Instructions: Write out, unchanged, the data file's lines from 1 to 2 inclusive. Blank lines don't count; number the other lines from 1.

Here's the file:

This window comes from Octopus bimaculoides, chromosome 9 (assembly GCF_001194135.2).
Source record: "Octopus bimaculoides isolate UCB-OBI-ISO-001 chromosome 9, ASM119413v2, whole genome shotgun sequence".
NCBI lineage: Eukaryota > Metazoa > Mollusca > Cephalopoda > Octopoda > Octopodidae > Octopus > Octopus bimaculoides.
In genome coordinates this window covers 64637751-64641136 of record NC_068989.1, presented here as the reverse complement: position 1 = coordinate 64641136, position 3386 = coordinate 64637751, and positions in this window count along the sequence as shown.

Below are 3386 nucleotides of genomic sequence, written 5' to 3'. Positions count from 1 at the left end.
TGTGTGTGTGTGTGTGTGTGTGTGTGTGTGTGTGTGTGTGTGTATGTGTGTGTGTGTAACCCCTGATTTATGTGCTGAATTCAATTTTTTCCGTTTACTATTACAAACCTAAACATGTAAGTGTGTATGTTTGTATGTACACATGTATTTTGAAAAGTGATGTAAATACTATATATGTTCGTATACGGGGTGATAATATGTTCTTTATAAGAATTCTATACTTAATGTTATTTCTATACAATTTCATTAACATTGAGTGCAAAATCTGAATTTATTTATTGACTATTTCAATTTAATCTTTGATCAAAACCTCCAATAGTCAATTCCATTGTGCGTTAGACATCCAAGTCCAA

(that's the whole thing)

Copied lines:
This window comes from Octopus bimaculoides, chromosome 9 (assembly GCF_001194135.2).
Source record: "Octopus bimaculoides isolate UCB-OBI-ISO-001 chromosome 9, ASM119413v2, whole genome shotgun sequence".